Great Moments in knowing your right from your left: Mariners’ skipper signals for the wrong reliever

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Missed this from the Red Sox-Mariners game last night.  It seems that during that epic ninth inning meltdown, Mariners acting manager Robby Thompson messed up when he was making a pitching change.  He wanted to bring in right-handed reliever Yoervis Medina to take over for Tom Wilhelmsen, but he accidentally signaled with his left arm.

That meant that lefty Oliver Perez, who was warming alongside Medina, had to come in and face switch-hitter Shane Victorino. After him came righty Dustin Pedroia. You’d normally want Medina in that spot over Perez, but since lefty David Ortiz was up after Pedroia, Thompson decided to let Ollie power through to get the matchup against Ortiz.

He got Ortiz. But not before giving up a two-run single to Victorino and an RBI single to Pedroia, cutting the M’s lead to 7-6. Oops. Medina came in after that and promptly gave up what was left of that lead, so maybe it didn’t matter in the end. This was a pretty total bullpen failure as opposed to the failure of just one man.

Still: I was not aware that the arm the manager raised when calling for a reliever meant anything official. I figured it was just for purposes of letting the bullpen folks know who he wanted, not the umpires and the official scorer and God and everyone.

Guess you learn something new every day.

Nationals’ Strasburg ejected for arguing from the stands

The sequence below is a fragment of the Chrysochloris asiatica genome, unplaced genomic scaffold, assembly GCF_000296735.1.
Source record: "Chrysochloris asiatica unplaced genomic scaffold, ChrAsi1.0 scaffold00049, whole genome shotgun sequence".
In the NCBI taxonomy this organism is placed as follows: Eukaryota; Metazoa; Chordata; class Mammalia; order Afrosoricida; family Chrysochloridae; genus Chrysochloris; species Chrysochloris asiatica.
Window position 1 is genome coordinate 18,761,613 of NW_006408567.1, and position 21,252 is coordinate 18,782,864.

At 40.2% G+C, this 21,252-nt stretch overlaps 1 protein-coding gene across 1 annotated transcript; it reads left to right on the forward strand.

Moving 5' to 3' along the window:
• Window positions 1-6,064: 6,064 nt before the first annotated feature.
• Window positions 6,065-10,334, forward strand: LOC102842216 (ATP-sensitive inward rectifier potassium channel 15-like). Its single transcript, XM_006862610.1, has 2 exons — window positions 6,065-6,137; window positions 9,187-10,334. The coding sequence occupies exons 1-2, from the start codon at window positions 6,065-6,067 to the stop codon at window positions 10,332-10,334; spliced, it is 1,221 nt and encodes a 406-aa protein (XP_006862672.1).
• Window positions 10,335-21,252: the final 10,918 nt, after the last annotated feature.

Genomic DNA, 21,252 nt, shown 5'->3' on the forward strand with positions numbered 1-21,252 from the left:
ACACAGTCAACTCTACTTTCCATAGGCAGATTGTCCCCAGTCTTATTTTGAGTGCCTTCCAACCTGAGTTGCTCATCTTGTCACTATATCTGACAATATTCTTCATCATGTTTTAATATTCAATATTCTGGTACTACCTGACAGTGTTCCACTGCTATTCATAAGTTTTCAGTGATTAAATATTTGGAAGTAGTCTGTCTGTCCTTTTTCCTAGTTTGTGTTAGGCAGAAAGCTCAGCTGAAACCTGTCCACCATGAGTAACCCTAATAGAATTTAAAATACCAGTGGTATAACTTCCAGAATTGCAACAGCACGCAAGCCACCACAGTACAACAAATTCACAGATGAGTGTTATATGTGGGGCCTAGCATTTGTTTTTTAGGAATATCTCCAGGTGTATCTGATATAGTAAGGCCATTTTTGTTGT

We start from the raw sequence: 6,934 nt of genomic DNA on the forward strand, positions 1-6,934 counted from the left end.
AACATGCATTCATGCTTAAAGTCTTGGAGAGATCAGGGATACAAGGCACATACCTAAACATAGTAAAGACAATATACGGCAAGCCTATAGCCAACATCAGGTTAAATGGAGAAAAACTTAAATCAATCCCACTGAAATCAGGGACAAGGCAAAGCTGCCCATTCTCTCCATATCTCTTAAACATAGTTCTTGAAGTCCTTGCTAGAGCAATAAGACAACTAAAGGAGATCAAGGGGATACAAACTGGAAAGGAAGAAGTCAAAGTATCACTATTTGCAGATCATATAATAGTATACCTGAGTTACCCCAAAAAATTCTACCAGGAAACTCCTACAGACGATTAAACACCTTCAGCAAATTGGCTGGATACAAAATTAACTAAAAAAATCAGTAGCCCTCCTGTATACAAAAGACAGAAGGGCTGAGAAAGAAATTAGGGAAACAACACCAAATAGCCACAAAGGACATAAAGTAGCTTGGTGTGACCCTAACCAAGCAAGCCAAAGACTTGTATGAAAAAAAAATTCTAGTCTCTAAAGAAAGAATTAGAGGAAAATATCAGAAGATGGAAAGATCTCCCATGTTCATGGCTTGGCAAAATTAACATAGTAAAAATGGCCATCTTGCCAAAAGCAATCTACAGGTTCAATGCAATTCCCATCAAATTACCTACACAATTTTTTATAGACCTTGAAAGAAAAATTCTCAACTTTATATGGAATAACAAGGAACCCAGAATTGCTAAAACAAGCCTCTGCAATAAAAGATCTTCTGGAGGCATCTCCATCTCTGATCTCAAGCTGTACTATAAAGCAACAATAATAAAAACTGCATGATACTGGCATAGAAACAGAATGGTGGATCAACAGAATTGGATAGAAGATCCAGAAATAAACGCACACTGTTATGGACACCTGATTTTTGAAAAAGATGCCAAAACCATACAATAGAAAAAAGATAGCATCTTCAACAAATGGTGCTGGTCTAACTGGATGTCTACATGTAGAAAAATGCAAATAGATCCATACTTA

Geoff Burke-USA TODAY Sports
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NEW YORK — A pitcher getting ejected for arguing balls and strikes – on his day off? And, from the stands?

Nationals star Stephen Strasburg earned one of baseball’s most unique ejections – probably ever – in the third inning of Washington’s game against the New York Mets on Thursday.

Strasburg was sitting in Section 121 at Citi Field in this socially distant season because he’s scheduled to start Friday against Baltimore Orioles. He was apparently unhappy with the strike zone of plate umpire Carlos Torres after Austin Voth‘s 2-2 pitch to Pete Alonso on the outside corner was ruled a ball.

Moments later, Torres ejected last year’s World Series MVP, though it took a few seconds to realize who had been tossed.

Someone was heard yelling: “You’re (expletive) brutal” shortly before television cameras captured Strasburg doffing his cap as he walked up the staircase on his way out of the park.

“Sorry, folks – sorry, FCC,” Mets broadcaster Gary Cohen said on SNY.

The usually stoic Strasburg appeared to be grinning underneath his blue mask as he made his exit.